Roget's 21st Century Thesaurus, Third Edition Copyright © 2013 by the Philip Lief Group.

EXAMPLES FROM THE WEB FOR BELFRY

Ere Sophie came back to me, there was a bell-stroke from the belfry.

That is not a belfry: it is a chimney, the bakehouse chimney.

At that moment eleven o'clock sounded from the belfry of Rocreuse.

Jarvis wouldn't say that; but he didn't deny that there might have been a few cobwebs in the belfry.

On examining the belfry, it was discovered that some persons had carried off the clapper of the bell.

The ringing-floor is on the next stage, and the belfry is the floor above.

The other tower, which is on the north, is called the belfry.

One would have said that there was no longer a musician in the belfry.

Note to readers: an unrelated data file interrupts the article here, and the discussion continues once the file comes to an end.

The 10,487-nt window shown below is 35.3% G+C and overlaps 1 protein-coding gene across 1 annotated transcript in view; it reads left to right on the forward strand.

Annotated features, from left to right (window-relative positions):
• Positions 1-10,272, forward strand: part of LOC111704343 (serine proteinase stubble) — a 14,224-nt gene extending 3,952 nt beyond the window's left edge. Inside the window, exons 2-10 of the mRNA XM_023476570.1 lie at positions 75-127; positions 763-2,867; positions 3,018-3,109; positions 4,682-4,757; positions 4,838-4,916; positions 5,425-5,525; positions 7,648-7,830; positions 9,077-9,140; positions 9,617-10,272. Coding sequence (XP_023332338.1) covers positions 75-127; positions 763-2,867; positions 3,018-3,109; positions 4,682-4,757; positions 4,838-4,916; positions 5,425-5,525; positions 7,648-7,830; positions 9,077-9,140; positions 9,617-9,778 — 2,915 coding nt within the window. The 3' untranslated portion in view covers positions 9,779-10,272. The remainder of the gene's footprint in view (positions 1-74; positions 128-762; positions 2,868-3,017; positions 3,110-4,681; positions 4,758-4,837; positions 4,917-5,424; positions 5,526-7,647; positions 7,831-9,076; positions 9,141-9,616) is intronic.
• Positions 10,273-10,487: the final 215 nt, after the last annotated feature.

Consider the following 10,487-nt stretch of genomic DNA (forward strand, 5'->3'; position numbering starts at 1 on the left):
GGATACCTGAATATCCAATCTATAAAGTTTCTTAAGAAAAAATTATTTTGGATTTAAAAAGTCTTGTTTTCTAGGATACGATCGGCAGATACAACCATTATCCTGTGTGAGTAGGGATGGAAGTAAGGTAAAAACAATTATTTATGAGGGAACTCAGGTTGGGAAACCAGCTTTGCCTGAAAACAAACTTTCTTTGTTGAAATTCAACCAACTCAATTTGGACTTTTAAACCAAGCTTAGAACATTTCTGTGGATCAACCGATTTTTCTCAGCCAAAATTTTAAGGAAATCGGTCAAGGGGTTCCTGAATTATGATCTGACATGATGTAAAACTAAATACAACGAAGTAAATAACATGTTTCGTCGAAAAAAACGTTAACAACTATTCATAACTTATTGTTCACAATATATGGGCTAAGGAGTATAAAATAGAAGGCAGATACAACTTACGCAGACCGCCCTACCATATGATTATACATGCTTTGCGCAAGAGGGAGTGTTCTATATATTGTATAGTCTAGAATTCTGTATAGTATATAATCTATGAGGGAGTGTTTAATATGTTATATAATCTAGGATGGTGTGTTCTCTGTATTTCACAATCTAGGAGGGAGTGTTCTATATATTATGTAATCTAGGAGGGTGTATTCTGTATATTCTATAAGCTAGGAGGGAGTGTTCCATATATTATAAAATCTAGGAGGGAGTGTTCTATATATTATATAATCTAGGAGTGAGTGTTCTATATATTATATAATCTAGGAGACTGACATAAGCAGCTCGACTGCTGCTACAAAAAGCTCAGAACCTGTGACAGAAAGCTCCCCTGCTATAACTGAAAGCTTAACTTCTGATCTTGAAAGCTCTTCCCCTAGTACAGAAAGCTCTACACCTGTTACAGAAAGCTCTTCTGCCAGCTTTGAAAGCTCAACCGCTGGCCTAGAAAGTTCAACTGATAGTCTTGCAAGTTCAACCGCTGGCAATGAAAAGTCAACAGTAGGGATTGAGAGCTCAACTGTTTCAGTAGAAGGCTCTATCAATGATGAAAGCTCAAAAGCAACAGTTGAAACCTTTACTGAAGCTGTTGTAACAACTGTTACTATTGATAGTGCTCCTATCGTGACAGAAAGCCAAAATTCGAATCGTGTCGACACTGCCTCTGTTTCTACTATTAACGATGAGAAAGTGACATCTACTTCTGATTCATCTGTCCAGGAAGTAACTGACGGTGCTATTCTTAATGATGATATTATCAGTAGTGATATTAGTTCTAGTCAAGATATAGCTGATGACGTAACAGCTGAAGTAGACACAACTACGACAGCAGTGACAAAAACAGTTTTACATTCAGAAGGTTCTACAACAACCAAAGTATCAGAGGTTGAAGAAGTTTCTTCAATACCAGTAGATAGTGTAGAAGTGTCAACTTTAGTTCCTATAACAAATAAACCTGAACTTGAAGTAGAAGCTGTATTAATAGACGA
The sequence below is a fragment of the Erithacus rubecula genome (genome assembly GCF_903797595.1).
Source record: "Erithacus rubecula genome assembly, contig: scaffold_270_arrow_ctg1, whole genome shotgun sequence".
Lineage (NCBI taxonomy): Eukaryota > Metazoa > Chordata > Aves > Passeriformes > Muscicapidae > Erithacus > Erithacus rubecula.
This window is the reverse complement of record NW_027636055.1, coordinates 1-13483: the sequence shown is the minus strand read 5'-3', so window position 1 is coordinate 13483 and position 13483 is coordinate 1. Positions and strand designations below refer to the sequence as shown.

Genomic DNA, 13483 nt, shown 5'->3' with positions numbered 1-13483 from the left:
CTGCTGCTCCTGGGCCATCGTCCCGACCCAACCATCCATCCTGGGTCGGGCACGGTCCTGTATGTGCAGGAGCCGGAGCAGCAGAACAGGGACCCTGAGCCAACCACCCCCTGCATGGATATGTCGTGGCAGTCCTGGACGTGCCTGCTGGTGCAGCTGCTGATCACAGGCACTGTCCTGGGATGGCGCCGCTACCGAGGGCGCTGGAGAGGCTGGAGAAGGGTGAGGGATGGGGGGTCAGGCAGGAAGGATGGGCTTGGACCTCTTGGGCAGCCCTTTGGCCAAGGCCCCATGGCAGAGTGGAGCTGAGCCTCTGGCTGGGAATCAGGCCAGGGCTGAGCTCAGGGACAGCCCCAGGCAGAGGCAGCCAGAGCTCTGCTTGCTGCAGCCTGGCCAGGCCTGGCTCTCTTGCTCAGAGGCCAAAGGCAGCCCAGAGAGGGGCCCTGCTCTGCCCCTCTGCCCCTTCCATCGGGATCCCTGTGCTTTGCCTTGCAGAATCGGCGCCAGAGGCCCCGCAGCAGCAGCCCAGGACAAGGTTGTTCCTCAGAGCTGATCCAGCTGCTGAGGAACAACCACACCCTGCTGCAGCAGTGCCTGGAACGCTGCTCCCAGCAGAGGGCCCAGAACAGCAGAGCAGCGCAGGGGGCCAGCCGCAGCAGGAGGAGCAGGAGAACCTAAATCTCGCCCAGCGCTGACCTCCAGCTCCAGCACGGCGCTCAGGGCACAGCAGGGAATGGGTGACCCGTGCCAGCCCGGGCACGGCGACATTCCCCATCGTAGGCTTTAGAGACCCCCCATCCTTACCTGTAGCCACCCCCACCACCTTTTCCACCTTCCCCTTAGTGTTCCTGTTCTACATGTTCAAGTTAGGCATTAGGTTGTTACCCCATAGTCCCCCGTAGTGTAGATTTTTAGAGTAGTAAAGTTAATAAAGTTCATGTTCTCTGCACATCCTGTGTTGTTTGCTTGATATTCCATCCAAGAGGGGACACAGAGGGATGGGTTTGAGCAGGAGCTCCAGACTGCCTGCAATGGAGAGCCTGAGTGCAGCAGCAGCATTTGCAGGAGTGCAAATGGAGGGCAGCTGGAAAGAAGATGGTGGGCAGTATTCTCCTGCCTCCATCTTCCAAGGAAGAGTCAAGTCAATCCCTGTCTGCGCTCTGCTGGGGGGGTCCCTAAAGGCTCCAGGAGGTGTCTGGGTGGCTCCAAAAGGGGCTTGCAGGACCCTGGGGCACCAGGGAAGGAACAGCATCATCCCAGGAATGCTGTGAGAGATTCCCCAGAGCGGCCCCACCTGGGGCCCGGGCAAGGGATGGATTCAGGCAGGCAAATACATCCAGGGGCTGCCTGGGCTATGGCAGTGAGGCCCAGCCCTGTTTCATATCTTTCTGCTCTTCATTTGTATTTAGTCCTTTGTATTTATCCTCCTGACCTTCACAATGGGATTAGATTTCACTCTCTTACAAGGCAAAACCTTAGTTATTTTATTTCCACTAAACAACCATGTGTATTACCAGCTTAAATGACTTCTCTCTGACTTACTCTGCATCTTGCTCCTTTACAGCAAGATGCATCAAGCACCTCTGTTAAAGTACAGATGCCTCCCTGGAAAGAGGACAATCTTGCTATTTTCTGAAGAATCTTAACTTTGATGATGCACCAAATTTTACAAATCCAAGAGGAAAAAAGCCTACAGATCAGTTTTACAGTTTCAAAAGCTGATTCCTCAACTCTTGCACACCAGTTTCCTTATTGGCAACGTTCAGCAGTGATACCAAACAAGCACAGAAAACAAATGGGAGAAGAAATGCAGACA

She knew where the rope hung which pulled the bell in the belfry.

Those in front also saw and bombarded the belfry with shot and pistol ball.

WORD ORIGIN

c.1400, "siege tower" (late 13c. in Anglo-Latin with a sense "bell tower"), from Old North French berfroi "movable siege tower" (Modern French beffroi), from Middle High German bercfrit "protecting shelter," literally "that which watches over peace," from bergen "to protect" (see bury) + frid "peace." Originally a wooden siege tower on wheels ("free" to move); it came to be used for chime towers (mid-15c.), which at first often were detached from church buildings (as the Campanile on Plaza San Marco in Venice). Spelling altered by dissimilation or by association with bell (n.).

MORE RELATED WORDS FOR BELFRY

bell tower

nountower containing bell
Roget's 21st Century Thesaurus, Third Edition Copyright © 2013 by the Philip Lief Group.